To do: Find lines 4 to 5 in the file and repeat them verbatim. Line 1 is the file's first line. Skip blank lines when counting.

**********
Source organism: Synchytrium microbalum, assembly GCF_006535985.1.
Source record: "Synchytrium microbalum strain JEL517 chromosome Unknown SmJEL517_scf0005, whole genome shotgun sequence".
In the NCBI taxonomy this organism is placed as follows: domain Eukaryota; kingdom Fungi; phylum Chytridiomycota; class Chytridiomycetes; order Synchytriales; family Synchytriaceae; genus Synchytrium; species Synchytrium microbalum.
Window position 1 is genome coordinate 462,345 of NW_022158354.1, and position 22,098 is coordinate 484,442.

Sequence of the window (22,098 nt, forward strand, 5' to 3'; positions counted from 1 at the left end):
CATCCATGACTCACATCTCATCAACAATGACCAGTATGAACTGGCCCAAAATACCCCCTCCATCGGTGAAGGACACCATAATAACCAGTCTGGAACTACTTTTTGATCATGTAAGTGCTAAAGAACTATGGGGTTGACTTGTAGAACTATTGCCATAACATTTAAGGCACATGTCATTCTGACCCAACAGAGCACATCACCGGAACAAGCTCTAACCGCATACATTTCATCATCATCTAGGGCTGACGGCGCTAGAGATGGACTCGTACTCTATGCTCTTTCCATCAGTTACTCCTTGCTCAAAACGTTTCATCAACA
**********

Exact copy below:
Window position 1 is genome coordinate 462,345 of NW_022158354.1, and position 22,098 is coordinate 484,442.

Sequence of the window (22,098 nt, forward strand, 5' to 3'; positions counted from 1 at the left end):